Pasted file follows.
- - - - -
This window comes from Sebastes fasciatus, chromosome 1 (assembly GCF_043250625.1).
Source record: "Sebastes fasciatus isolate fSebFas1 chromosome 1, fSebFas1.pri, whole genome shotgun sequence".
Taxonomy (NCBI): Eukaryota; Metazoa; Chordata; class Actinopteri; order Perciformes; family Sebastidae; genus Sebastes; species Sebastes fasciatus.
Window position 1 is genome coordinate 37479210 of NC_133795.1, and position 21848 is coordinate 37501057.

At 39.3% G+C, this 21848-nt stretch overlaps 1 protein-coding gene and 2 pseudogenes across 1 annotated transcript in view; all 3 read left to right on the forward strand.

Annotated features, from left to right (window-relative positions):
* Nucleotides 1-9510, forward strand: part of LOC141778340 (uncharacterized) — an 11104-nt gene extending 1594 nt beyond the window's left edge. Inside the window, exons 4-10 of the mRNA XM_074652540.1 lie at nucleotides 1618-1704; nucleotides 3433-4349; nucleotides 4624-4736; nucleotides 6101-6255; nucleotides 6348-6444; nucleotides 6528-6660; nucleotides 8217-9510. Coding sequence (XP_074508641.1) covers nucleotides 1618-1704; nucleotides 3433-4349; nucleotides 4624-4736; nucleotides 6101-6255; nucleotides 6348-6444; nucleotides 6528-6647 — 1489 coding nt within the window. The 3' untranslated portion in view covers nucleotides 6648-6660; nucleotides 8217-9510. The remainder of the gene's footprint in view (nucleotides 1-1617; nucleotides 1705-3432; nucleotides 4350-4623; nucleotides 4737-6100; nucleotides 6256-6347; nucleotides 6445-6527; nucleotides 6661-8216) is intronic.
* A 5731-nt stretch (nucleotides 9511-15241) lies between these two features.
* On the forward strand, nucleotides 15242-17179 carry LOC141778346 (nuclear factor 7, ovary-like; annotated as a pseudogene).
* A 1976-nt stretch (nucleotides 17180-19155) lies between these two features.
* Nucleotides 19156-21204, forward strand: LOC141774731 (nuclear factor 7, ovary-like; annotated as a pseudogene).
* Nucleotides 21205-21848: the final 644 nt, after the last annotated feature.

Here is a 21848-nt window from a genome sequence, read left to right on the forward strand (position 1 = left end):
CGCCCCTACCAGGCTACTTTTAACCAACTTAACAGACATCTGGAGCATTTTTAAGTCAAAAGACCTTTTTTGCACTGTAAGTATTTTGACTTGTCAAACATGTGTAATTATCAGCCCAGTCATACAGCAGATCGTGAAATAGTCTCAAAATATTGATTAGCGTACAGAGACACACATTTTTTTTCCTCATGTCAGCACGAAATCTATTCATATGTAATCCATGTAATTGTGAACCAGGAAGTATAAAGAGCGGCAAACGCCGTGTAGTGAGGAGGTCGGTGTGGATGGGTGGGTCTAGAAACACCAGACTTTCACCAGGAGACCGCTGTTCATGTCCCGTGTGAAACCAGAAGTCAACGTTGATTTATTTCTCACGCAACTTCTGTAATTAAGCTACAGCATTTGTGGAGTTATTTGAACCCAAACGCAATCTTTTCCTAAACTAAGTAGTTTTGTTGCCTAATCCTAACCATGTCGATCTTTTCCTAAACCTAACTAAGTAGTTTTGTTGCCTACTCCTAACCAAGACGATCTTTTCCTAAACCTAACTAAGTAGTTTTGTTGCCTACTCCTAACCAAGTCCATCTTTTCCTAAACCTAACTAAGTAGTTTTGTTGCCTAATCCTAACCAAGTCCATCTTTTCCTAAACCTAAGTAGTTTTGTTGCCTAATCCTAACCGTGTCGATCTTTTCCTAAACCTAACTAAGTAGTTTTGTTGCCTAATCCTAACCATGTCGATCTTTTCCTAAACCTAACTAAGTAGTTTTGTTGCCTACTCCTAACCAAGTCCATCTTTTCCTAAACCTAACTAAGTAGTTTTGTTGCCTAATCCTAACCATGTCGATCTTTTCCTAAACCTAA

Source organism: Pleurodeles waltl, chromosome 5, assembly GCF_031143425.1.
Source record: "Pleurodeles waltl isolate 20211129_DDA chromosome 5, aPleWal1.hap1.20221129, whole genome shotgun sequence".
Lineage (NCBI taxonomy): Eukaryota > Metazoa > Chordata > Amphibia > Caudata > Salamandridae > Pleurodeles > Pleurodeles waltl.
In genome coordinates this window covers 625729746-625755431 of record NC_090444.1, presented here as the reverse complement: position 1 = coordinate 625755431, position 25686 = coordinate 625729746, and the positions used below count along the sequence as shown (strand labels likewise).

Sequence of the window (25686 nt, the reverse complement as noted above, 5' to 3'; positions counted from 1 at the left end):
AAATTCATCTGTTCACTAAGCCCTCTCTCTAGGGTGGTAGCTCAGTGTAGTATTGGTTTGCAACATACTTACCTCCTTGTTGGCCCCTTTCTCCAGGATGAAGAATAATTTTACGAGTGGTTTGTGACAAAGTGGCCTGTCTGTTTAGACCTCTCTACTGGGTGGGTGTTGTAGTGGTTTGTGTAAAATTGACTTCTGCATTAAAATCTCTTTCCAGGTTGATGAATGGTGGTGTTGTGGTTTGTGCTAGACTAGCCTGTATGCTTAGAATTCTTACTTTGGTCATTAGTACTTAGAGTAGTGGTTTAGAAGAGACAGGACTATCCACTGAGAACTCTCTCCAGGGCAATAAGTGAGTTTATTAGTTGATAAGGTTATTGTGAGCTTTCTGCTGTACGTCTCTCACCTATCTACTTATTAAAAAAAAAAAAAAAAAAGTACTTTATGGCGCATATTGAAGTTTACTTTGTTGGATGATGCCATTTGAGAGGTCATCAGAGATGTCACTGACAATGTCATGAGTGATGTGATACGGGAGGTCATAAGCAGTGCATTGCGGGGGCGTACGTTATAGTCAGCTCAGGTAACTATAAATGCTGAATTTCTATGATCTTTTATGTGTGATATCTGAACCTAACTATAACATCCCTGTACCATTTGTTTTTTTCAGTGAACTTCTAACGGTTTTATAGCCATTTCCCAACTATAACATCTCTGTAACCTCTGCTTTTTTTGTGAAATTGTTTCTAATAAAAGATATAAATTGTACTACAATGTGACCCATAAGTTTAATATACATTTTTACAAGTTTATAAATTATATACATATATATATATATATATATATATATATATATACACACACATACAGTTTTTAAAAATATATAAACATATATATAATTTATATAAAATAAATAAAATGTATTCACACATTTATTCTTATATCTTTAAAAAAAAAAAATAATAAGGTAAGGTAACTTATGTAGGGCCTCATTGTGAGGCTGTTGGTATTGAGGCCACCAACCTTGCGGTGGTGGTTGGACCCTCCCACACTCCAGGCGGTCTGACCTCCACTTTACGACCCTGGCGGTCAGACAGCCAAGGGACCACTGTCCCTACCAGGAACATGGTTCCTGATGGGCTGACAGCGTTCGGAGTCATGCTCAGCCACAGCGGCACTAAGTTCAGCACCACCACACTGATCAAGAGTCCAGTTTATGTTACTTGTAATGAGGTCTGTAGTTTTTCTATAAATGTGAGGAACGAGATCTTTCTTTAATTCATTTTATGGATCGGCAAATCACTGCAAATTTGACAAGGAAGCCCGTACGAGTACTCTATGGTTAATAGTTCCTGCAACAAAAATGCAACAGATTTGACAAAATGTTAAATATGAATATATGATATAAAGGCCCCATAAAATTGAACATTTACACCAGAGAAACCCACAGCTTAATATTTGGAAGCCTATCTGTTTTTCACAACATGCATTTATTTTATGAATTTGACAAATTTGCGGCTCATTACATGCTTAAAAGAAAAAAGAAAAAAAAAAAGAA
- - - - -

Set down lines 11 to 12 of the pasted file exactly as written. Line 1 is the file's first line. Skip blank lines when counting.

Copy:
* Nucleotides 19156-21204, forward strand: LOC141774731 (nuclear factor 7, ovary-like; annotated as a pseudogene).
* Nucleotides 21205-21848: the final 644 nt, after the last annotated feature.